To learn this for myself, I needed a brief fling with profligacy. For a few years in my early 30s, without children or a mortgage, I spent freely. Working all hours in New York, I'd flop into yellow cabs and restaurants as regularly as I did my own bed. Work was challenging, but how I spent my paycheck was simple: I'd see, I'd like, I'd buy. I still have the Max Mara coat I bought back then, off the peg, and its endurance means my mother's right: Good goods last.
But even when it made sound economic sense, big spending never matched the thrill of thrift. Ultimately, it felt spiritually chintzy, a parsimony of the heart, lacking, as it does, the energy and imagination that thrift requires. The kick I get from my Nicole Farhi coat is quadrupled, knowing I found it at a secondhand shop for less than a quarter of its retail price. The half-price massages I get from a friend—"rent" for our living room doubling once weekly for her aromatherapy practice—feel far more delicious than any day-spa treatment.
Don't get me wrong: I'm not knocking luxury per se, just the weightless, uncalibrated kind. The spas, like the cabs and restaurants I spent on during my personal boom years, were lovely—if a little lonely. Spending lots is so often about splendid isolation, whether you're buying the right to be the only woman in the marketing department with an Hermès bag, or the hushed solitude of a cab ride uptown. My current haunts aren't spas or cabs but the library, the bus, and the jumble sale. To borrow a book rather than buy it, to share a ride uptown with strangers—both save money, to be sure. But their by-product is a community born of common needs. In a big city, sharing books and rides can make you feel more a part of the world than being "friended" by any number of Facebook buddies. Back during my big-spending years, I remember my babysitter Tanya telling me how she was redecorating her house. A guy she knew from the neighborhood was helping sand the floors; a neighbor was sewing the curtains. Working little and earning less, she used a barter economy and friends to fashion a gorgeous house. (Hazy on the details, I fantasized that it was just like the barn-raising scene in Witness, complete with Harrison Ford.) Me, with my college degrees, and a social circle of other white-collar types? I was stuck with the coldness of the cash nexus, and the Yellow Pages.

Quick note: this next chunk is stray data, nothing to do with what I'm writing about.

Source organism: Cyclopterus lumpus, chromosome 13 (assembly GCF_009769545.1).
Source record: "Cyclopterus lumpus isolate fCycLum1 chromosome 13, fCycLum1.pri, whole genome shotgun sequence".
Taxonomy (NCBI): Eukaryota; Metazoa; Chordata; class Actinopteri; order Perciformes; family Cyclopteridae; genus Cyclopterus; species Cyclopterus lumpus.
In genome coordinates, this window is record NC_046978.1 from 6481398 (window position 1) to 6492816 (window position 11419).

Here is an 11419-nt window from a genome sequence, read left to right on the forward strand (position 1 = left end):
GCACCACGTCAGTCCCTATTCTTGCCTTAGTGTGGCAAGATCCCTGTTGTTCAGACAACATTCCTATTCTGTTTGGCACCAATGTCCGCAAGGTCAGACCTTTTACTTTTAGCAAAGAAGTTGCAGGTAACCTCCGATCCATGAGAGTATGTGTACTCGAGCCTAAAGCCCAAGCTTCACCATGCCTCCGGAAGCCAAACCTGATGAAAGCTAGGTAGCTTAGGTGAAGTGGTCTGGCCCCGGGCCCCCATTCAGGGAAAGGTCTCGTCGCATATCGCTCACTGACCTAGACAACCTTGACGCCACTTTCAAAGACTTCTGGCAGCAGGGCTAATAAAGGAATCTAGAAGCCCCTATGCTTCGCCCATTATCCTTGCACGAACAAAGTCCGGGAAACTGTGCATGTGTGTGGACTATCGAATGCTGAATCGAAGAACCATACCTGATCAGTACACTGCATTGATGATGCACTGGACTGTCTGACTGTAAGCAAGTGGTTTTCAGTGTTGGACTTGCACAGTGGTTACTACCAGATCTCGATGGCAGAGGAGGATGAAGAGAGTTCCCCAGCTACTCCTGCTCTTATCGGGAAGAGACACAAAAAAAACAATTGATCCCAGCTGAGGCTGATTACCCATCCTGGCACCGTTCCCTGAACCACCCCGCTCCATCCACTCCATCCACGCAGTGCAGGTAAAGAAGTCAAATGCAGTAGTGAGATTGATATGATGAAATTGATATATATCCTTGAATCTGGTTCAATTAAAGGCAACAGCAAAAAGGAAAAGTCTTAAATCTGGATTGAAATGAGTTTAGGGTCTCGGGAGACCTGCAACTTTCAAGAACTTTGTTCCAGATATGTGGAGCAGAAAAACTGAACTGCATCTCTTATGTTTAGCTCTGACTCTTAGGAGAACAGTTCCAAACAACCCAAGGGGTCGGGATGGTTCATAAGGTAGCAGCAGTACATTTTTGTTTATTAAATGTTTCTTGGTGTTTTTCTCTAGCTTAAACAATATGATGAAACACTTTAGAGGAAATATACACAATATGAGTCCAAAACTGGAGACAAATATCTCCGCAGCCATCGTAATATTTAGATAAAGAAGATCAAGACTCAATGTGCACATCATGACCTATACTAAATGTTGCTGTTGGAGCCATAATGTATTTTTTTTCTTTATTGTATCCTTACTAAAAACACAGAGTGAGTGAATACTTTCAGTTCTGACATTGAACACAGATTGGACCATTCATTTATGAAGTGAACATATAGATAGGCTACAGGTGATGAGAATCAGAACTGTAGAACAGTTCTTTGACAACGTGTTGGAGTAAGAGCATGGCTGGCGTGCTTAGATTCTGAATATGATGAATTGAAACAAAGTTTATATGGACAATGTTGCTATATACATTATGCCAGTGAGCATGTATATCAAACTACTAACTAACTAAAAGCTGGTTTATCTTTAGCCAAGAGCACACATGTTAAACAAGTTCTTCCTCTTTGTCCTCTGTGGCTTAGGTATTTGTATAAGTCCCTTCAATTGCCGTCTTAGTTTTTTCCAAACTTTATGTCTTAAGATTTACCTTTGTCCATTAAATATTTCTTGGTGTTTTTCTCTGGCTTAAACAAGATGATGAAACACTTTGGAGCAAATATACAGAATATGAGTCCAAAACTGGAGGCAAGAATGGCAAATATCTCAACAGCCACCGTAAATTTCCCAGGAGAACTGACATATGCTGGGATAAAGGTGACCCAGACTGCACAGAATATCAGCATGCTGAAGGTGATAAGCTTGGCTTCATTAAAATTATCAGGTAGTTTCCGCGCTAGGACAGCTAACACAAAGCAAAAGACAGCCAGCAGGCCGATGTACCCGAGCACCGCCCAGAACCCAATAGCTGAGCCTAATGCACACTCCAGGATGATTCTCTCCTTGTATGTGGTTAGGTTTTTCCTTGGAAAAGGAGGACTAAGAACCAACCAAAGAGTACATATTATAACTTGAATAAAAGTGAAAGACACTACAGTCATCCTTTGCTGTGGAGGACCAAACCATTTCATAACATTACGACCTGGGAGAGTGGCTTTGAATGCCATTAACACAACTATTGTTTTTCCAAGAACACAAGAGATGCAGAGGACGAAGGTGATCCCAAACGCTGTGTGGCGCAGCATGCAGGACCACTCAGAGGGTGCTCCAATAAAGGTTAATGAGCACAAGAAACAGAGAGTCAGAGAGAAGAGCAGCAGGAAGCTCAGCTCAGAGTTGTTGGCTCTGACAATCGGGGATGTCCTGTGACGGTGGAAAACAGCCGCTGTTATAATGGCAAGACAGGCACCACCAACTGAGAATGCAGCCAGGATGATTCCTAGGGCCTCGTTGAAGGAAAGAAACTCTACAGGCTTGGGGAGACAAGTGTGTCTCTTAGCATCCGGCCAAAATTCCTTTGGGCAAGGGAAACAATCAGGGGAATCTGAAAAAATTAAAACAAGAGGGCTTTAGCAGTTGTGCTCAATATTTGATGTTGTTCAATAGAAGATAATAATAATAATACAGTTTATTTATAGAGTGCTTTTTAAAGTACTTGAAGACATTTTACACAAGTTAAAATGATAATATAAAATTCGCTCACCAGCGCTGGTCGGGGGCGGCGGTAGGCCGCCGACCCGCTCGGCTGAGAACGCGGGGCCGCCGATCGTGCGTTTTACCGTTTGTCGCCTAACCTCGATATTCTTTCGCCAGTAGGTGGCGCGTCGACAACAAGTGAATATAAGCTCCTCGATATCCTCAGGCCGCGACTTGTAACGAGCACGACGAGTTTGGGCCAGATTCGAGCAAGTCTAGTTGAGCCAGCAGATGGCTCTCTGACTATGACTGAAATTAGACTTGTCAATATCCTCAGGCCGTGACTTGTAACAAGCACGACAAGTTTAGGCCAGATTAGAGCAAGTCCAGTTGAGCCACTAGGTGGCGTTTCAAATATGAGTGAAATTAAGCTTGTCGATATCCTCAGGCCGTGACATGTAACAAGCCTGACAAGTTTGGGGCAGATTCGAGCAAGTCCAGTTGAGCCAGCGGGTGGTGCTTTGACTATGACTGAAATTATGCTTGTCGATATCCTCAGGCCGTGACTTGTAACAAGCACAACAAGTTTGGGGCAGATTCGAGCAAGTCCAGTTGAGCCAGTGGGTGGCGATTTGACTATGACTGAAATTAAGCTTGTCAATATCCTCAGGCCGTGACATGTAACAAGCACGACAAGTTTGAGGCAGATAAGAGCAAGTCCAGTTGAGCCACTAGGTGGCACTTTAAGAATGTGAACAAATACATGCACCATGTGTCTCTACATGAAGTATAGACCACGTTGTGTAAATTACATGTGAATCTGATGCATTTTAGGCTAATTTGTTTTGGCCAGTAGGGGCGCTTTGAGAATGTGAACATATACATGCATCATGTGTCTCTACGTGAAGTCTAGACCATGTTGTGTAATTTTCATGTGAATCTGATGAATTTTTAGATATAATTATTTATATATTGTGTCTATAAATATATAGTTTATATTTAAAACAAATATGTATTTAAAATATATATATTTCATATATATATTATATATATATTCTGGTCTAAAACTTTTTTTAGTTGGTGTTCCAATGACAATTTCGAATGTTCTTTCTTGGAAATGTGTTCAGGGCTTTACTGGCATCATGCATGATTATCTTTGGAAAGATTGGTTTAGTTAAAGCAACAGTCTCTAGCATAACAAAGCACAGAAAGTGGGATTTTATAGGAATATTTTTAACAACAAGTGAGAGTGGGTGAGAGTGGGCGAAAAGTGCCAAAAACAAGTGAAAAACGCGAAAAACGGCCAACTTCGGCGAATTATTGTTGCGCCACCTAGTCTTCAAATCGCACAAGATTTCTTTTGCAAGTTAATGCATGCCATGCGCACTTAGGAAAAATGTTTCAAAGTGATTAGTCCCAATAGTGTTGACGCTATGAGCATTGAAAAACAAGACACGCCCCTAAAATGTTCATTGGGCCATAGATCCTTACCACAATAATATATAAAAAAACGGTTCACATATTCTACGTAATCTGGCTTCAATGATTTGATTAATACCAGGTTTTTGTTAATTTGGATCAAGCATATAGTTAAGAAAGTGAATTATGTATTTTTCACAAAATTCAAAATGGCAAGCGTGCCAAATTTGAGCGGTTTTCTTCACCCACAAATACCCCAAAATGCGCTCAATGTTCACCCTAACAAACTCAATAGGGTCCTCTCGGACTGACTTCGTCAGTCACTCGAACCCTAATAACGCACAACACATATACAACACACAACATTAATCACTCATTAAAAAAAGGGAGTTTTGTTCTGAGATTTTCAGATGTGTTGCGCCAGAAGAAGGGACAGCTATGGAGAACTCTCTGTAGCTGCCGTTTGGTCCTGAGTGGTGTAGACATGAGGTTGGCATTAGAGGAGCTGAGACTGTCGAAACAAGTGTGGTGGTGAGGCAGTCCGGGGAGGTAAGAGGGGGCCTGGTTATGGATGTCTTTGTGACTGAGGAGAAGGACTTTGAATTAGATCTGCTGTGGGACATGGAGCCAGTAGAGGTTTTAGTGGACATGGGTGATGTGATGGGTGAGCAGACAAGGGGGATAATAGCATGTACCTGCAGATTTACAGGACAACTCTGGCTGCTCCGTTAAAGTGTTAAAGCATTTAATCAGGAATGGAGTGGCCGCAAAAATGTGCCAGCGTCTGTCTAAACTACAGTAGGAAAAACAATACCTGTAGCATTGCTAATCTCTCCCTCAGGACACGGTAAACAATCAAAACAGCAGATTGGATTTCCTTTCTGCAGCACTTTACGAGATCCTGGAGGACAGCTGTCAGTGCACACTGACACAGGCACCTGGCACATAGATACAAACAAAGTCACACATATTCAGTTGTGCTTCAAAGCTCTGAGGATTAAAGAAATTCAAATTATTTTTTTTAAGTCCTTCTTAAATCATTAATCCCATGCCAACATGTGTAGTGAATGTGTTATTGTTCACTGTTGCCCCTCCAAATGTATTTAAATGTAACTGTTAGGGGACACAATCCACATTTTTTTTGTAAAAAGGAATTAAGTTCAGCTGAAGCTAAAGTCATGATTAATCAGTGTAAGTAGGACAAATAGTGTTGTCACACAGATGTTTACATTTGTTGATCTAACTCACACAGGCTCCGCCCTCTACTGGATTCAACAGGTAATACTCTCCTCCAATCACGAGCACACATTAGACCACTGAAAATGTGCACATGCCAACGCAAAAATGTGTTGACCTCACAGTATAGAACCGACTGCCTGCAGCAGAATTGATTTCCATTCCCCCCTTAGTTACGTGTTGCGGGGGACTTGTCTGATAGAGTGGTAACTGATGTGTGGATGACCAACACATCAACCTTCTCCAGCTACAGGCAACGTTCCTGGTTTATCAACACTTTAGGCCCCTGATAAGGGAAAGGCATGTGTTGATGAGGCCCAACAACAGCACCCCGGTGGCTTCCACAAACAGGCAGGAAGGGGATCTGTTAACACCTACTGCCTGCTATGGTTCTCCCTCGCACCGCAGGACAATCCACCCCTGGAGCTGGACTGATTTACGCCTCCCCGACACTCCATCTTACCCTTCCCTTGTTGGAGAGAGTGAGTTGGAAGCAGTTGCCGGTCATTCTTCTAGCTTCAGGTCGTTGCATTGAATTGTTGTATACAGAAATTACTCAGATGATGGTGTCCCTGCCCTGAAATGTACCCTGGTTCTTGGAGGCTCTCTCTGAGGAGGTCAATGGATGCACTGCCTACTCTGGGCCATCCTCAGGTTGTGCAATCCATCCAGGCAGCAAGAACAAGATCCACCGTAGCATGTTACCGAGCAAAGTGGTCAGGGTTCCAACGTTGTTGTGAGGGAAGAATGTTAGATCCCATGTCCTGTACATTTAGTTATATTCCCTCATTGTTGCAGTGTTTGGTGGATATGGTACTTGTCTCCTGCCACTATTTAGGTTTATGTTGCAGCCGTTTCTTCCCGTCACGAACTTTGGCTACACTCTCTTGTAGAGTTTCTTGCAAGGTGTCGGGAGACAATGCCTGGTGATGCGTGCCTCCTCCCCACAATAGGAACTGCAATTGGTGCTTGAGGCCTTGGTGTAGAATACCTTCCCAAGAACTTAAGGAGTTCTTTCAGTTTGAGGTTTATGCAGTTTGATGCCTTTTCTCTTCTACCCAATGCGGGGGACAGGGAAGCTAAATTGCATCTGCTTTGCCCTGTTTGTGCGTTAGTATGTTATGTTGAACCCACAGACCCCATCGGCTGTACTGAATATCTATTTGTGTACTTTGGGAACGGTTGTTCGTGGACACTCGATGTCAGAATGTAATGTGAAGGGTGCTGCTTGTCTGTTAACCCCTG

Thrift connects you, not just to people but to processes. It makes you less passive, more alert—to more than your bank statements. There's a weird pleasure, for example, in breaking up the bones of a chicken to make stock, greasy and clumsy as it is. Of course, it's a miracle—a glorious one, on busy nights—to phone for takeout and have dinner appear, deus ex machina. But there's a quieter magic in transforming Sunday's roast into Monday's sandwiches, then boiling it down to Tuesday's soup, and in turn stretching it into Wednesday's risotto base. Thrift is about that seminal life lesson, as basic as a cook's stock. It's about making the best of what you've got.
Carla Power is at work on a book about the Muslim women's rights movement.
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